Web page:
TRENTON, N.J. Web site operators are not liable for electronic messages posted by anonymous visitors, even if the content of the postings is intentionally malicious or potentially libelous, a New Jersey appeals court has ruled.
The Appellate Division of New Jersey Superior Court ruled on Jan. 31 that Stephen Moldow, whose "Eye on Emerson" Web site contained information on local government activities and included a discussion forum, was immune from liability under a provision of federal communications law. The three-judge panel's decision affirmed a ruling by a lower court.
"We accomplished what we needed to accomplish to purge the town of this Web site," said Gina Calogero, one of two Emerson council members who sued Moldow, the site's publisher, for damages. Calogero and Vincent Donato, who both resigned from council in 2002, claimed the site's electronic bulletin board contained negative messages from third parties, which attacked them professionally and personally.
It was not immediately clear when the Web site was dismantled. A call to Richard Mahoney, the lawyer representing Moldow, was not returned for this article.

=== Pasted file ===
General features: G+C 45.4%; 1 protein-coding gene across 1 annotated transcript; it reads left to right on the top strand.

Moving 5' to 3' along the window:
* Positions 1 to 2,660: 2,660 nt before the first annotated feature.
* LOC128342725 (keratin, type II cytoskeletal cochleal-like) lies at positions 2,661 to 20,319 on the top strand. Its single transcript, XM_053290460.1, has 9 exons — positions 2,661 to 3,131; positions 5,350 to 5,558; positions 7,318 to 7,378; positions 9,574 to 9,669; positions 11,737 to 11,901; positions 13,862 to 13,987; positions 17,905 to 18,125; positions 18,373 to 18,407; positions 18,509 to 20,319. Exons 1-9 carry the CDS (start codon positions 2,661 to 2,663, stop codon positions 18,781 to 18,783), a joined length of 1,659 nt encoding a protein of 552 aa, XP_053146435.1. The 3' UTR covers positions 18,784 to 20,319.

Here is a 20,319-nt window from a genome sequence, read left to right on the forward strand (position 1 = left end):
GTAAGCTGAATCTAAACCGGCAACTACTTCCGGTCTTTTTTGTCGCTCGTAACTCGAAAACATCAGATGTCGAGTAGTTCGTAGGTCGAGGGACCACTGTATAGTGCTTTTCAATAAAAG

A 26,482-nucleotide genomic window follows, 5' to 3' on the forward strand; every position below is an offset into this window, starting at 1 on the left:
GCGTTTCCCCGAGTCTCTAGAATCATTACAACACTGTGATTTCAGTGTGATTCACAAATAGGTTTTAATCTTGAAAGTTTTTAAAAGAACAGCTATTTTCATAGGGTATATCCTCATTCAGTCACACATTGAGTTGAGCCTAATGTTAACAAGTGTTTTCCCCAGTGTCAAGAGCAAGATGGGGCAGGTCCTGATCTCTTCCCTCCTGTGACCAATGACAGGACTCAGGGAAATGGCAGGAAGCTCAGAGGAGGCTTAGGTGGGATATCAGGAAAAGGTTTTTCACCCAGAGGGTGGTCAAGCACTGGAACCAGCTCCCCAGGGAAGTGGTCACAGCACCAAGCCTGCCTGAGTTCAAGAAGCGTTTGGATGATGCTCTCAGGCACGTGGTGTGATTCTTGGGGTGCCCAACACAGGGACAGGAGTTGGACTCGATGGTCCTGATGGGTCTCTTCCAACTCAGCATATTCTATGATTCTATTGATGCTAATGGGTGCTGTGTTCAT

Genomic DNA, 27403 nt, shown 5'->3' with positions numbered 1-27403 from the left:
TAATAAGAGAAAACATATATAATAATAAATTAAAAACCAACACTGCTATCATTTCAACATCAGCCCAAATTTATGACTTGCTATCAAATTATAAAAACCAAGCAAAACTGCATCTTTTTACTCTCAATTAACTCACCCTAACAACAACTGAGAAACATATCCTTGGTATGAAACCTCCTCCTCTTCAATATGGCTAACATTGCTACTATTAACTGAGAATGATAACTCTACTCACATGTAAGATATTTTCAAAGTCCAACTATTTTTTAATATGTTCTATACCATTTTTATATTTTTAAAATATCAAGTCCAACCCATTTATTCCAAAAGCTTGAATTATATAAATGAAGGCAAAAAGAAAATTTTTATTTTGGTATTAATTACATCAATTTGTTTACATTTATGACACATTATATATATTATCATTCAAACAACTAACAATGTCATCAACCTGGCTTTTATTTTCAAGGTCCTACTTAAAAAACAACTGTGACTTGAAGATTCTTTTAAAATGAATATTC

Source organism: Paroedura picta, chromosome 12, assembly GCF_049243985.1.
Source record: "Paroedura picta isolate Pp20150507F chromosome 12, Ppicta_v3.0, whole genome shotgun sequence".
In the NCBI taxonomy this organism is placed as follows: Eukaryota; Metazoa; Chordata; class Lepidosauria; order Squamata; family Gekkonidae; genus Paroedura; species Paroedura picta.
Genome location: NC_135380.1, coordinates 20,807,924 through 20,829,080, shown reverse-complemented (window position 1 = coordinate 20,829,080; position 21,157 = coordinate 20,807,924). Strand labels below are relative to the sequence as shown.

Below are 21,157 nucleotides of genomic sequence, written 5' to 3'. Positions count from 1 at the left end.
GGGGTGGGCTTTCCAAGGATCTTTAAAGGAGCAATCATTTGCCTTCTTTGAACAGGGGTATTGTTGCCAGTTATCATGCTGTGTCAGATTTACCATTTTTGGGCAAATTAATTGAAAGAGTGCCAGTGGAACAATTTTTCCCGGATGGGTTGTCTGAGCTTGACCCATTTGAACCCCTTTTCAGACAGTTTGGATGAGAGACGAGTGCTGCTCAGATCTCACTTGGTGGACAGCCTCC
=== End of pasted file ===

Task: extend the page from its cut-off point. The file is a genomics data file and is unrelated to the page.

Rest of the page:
Fictitiously named anonymous posters were also named in the suit, though the claim against the fictitious defendants ultimately was dropped, as were attempts to learn their identities.
The defendants argued that Moldow had "actively participated in selective editing, deletion and rewriting of anonymously posted messages," and therefore was responsible for the content of the postings.
The appeals panel disagreed, saying Congress has crafted rules for electronic publishers that differ significantly from those for publishers of print materials, granting "broad immunity" to e-publishers in its 1996 Communications Decency Act.
In what is believed to be the first application of the federal statute to a New Jersey case, the appeals panel said in its 40-page ruling in Donato v. Moldow that Moldow's "status as a provider or user of an interactive computer service garners for him the broad general immunity of (the federal statute). That he allows users to post messages anonymously or that he knows the identity of users of the Web site are simply not relevant to the terms of Congress' grant of immunity."
However, Calogero said she believed the ruling allowed for situations in which Web masters could be held liable for the content of others within the narrow confines of the federal law.